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New clashes in Nagorno-Karabakh after Washington talks

In Nagorno-Karabakh, local officials accused Azerbaijan's forces of firing Smerch missiles into residential buildings in Stepanakert, the largest city in the region, which Baku denied. U.S. Secretary of State Mike Pompeo had met separately with the foreign ministers of Azerbaijan and Armenia on Friday in a new attempt to end nearly a month of bloodshed that Russian President Vladimir Putin said may have killed 5,000 people.

Reuters | Updated: 24-10-2020 18:08 IST | Created: 24-10-2020 18:05 IST
New clashes in Nagorno-Karabakh after Washington talks
Representative image

New clashes broke out between Azerbaijan and ethnic Armenian forces over Nagorno-Karabakh a day after talks in Washington to try to end the deadliest fighting in the enclave in more than a quarter of a century. Azerbaijan's defence ministry reported fighting in and around Nagorno-Karabakh, a mountainous part of Azerbaijan populated and controlled by ethnic Armenians.

It said the areas of Lachin and Gubadli had come under rocket and artillery fire from inside Armenian terrritory. In Nagorno-Karabakh, local officials accused Azerbaijan's forces of firing Smerch missiles into residential buildings in Stepanakert, the largest city in the region, which Baku denied.

U.S. Secretary of State Mike Pompeo had met separately with the foreign ministers of Azerbaijan and Armenia on Friday in a new attempt to end nearly a month of bloodshed that Russian President Vladimir Putin said may have killed 5,000 people. The collapse of two Russia-brokered ceasefires had already dimmed the prospect of a quick end to fighting that broke out on Sept. 27 over Nagorno-Karabakh.

The defence ministry of Nagorno-Karabakh said the total number of Armenians killed in the weeks of fighting had risen by 36 to 963, the Russian news agency Interfax reported. Azerbaijan said a 13-year-old Russian boy died on Saturday after being wounded in a rocket attack on the city of Ganja on Oct 17. Azerbaijan says 65 Azeri civilians have been killed and 298 wounded, but has not disclosed its military casualties.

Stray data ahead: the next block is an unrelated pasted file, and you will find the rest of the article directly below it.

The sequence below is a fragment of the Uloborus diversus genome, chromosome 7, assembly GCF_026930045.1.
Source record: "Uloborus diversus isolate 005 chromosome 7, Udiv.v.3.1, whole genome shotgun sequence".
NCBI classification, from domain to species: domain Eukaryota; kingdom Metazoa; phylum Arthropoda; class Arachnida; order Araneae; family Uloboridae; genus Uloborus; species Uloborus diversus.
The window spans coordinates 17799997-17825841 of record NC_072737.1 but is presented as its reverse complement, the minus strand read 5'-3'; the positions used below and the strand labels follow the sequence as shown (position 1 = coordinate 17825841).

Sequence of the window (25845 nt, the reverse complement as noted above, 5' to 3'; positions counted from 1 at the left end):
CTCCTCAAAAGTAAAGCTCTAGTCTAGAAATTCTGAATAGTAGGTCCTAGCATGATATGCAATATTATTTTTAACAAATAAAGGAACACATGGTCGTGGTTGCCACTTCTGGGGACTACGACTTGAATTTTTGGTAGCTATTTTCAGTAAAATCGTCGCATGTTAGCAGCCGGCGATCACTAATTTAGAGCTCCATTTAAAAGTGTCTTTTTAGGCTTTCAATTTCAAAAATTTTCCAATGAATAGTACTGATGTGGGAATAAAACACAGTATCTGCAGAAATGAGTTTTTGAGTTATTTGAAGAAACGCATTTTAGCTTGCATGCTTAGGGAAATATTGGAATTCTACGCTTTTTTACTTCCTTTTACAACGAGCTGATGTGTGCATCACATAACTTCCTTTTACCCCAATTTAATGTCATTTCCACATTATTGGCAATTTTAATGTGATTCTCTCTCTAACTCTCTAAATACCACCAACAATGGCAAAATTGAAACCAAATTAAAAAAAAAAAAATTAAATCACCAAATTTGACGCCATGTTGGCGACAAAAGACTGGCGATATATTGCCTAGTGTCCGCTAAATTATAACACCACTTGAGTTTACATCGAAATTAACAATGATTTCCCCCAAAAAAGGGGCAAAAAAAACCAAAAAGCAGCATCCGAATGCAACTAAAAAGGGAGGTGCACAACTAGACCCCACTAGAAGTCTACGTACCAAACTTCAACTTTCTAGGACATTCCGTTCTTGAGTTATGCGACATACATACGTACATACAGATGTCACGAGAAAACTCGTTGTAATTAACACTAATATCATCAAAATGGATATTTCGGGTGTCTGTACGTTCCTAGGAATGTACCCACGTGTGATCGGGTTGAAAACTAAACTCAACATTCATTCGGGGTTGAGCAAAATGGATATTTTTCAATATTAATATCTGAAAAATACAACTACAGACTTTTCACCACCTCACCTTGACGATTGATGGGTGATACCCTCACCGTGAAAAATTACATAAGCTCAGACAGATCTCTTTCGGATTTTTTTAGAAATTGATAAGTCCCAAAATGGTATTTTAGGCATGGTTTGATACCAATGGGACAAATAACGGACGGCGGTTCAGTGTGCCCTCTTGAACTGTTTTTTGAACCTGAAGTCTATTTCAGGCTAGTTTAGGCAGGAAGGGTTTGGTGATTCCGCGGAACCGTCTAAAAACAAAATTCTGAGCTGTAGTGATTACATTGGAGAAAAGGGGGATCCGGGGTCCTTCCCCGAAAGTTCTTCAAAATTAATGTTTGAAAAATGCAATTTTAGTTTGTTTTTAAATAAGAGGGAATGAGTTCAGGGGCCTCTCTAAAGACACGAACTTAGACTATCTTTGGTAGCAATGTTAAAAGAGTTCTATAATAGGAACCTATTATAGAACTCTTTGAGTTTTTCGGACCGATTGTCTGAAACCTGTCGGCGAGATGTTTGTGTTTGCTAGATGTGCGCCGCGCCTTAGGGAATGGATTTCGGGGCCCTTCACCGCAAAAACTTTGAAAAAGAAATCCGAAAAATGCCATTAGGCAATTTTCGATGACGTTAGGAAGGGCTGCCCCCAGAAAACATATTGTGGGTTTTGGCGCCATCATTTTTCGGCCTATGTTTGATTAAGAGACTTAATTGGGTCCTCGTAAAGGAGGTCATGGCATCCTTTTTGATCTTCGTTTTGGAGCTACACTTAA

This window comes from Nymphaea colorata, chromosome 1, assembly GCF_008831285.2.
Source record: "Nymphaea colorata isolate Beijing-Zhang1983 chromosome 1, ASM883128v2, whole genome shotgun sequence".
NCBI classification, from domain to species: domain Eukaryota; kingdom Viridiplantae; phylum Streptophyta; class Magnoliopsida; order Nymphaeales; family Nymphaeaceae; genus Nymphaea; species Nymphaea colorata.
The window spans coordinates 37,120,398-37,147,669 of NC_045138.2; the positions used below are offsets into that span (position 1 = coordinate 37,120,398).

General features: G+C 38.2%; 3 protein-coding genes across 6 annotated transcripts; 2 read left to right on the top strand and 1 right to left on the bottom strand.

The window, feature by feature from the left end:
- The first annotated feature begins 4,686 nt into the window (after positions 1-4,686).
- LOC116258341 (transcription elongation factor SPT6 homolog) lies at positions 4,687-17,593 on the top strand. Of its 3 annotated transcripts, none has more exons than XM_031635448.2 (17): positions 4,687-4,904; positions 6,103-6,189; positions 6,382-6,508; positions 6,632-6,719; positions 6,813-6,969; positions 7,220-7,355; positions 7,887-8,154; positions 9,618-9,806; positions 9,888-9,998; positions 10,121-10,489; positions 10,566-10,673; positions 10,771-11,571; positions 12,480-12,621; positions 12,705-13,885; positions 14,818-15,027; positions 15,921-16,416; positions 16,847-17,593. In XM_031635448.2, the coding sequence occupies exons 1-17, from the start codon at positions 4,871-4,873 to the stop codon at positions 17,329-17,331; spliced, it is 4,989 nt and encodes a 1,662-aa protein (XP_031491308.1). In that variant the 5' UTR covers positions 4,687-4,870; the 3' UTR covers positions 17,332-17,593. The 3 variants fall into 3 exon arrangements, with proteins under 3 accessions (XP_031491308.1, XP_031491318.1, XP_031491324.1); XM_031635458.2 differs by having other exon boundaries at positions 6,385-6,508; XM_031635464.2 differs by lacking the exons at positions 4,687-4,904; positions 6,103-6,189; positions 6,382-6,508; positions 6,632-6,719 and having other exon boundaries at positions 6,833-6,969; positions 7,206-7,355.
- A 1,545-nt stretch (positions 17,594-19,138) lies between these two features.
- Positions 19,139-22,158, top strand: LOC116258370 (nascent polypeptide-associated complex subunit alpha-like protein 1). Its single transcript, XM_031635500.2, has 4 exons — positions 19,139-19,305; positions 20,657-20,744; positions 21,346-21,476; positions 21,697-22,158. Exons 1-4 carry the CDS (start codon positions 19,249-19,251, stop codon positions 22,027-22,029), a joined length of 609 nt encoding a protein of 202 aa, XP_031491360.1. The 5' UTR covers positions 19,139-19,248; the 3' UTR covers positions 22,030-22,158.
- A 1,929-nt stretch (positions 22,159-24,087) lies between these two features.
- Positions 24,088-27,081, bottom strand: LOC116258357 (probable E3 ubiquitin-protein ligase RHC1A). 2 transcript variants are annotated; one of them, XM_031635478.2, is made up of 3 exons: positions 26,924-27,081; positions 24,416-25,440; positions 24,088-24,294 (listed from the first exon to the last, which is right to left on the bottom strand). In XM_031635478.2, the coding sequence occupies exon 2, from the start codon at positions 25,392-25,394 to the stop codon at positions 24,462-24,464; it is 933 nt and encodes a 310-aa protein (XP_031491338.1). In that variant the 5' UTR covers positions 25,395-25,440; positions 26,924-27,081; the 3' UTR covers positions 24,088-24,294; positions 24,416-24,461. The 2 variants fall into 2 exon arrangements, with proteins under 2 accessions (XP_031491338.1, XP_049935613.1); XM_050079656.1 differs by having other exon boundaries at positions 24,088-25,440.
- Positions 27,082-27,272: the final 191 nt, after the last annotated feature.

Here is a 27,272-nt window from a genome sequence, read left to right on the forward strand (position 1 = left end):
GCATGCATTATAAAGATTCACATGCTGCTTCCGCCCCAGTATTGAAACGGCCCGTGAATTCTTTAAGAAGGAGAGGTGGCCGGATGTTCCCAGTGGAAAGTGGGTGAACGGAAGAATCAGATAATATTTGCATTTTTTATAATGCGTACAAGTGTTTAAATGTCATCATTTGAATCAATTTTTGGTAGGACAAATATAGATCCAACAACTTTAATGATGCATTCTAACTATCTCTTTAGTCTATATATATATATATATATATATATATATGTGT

Azeri forces say they have made territorial gains, including full control over the border with Iran, which Armenia denies. Nagorno-Karabakh's ethnic Armenian administration says its forces have repulsed attacks. ACCUSATIONS ON BOTH SIDES

President Ilham Aliyev told French newspaper Le Figaro that Azerbaijan was ready to sit down for negotiations but blamed Armenia's actions for the continued hostilities. "We are ready to stop even today," Aliyev was quoted as saying. "But, unfortunately, Armenia grossly violated the ceasefire ...If they don't stop, we will go to the end with the aim of liberating all the occupied territories."

Armenia's foreign ministry said Azerbaijan's aggression posed an existential threat to the security of the region. U.S. President Donald Trump said "good progress" was being made on the issue but did not elaborate and declined to say if he had spoken with the leaders of either country.

Asked how his talks with Pompeo went, Armenian Foreign Minister Zohrab Mnatsakanyan told reporters "very good" as he exited the U.S. State Department, and added that work on a ceasefire would continue. World powers want to prevent a wider war that draws in Turkey, which has voiced strong support for Azerbaijan, and Russia, which has a defence pact with Armenia.

Differences over the conflict have further strained relations between Ankara and its NATO allies, with Pompeo accusing Turkey of fuelling the conflict by arming the Azeri side. Ankara denies it has inflamed the conflict. Pompeo had said ahead of Friday's talks that he hoped the "right path forward" could be found.

But Armenian Prime Minister Nikol Pashinyan said he saw no diplomatic resolution of the conflict at this stage, and Aliyev has described the prospects of a peace settlement as "very remote". About 30,000 people were killed in a 1991-94 war over Nagorno-Karabakh. Armenians regard the enclave as part of their historic homeland; Azeris consider it illegally occupied land that must be returned to their control. (Additional reporting by Vladimir Soldatkin in Moscow Writing by Matthias Williams Editing by Jason Neely and Frances Kerry)


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